Yoink – a review

There was a time when iOS and iPadOS was less evolved, and you needed something commonly called file drawer apps to bounce files around. If you wanted to upload an edited image to a web interface, but you had your edited photo in Pixelmator, you were kind of stuck. It was a mess, filled with workarounds and the like, before the Files app we have today, but honestly, afterwards too because even though it’s getting better, Files isn’t what it should or could be.

So, you installed a file drawer app, and shared (using the share sheet) your files to said app, and hoped that whatever app you wanted to move the file to would support importing it. I’ve written about that in the past, in one of the earliest issues of the Switch to iPad newsletter (please subscribe).

Fast-forward to today, and the Files app will actually do for most people. You can easily get to the most recent files added, which means that downloading and/or saving a file of any kind to Files will make it easy to find. And the Files app has the benefit of being tightly integrated into iPadOS, meaning that it’s easy to, say, upload a file in a web interface from the Downloads folder.

Does that mean that there’s no room for file drawer apps anymore?

Oh, no, there definitely is.

I’ve been using Yoink, an app available for both iOS/iPadOS and macOS, for the past couple of months, and it’s wonderful. I can’t say that it does something crucial that I couldn’t do with the Files app only, but it makes my life so much easier.

Take this workflow, for example:

  1. I take a photo that I’ll use for an issue of Switch to iPad
  2. Said photo gets edited in Darkroom.
  3. I open the photo in Pixelmator Photo, possibly for touch-ups, but more often to resize and export it in a more web friendly size.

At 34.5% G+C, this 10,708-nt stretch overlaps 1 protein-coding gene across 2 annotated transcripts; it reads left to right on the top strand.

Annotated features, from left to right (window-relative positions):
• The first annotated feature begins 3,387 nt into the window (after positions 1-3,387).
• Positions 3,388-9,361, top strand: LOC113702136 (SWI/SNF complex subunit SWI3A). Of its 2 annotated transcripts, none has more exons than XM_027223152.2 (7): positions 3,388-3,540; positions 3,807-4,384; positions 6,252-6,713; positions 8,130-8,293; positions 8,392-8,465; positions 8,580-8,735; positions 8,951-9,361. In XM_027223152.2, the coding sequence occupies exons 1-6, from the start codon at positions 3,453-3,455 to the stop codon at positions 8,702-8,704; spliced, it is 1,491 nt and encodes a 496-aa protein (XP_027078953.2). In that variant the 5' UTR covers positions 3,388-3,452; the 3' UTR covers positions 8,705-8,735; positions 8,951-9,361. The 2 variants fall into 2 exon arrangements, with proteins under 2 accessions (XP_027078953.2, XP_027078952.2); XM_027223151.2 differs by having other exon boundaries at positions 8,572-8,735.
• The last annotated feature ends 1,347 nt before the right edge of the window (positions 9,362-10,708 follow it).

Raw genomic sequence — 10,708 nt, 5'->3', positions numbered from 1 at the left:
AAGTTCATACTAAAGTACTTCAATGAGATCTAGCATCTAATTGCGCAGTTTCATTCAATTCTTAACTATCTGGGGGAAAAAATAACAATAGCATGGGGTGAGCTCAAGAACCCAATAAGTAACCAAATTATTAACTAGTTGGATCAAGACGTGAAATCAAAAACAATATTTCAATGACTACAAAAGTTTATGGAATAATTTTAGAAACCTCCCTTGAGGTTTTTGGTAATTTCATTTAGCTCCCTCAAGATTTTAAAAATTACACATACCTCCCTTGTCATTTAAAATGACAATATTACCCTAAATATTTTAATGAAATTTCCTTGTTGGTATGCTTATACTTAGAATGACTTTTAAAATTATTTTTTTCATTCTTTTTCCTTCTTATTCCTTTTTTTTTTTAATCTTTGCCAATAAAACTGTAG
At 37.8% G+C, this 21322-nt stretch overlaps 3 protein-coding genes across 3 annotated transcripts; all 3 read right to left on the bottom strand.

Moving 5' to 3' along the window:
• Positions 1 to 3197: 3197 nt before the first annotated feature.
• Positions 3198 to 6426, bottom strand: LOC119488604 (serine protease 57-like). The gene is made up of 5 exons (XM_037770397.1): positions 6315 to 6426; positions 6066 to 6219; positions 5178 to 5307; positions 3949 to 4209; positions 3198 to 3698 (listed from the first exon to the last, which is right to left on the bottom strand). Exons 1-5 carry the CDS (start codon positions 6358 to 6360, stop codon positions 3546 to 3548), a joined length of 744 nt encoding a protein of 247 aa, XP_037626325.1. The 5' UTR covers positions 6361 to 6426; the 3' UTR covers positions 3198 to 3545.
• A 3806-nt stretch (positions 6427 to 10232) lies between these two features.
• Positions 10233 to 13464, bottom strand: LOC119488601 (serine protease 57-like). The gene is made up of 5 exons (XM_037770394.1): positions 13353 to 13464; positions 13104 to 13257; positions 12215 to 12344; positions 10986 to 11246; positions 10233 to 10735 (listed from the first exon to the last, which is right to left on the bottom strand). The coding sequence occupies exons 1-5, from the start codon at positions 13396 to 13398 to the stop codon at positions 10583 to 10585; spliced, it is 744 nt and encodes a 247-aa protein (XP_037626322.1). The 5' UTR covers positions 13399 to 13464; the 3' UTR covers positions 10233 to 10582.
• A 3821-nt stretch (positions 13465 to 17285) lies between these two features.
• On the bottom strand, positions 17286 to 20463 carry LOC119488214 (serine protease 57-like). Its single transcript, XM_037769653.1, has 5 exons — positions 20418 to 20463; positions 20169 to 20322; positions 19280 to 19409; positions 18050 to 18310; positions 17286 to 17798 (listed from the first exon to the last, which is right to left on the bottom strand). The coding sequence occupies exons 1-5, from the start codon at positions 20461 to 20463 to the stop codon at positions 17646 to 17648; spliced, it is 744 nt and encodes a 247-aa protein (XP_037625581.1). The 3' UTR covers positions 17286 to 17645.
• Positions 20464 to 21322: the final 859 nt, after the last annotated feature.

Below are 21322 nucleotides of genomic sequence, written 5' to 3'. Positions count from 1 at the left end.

4. Said export gets shared to Yoink, which sits there in my share sheet.
  5. I pop over to Substack, which I use for the newsletter, and use their interface to pick an image from the Files app.
  6. Thanks to the fact that the Files app support multiple sources, I can just pick Yoink here, and easily pick the file.
  7. Done.

Now, I could just as well have saved that exported file (step 4) to, say, the Downloads folder in the Files app. Or anywhere in the Files app, for that matter, but the thing is, I’ve got gigabytes, possibly terabytes, of data in iCloud. Navigating the Files app can certainly be a bother.

Whatever I know I need, right then and there, I can stick in Yoink, and it’s always there, up top, sorted after most recently added. It fits my workflow perfectly, but yes, it’s completely doable with just the Files app.

What’s not doable is hitting the share sheet on a linked image on a site, open Yoink, and have it pull down just the image.

Granted, this doesn’t always work. It seems to depend on how the image is included on a site, but overall, I’ve had great success with this feature. Very useful for someone like me, no need to hunt URLs to images using a web inspector, most of the time Yoink gets the job done.

You might not have any need for a file drawer such as Yoink. Most of the app’s features can be reproduced in Files. What I like is having a dedicated place to drop stuff I know I’ll need later, and getting that help to pull down images from a URL sure helps as well. Yoink sits in my dock, and it might very well earn a place in yours as well. At $6, I think it’s a given. If you’ve got a Mac you’ll want a license there as well, but given the fact that there’s a Handoff feature between the apps, it might be worth to pony up an additional $9. Either way, I recommend Yoink wholeheartedly.

⤵️⤵️⤵️⤵️⤵️ out of 5 — Excellent!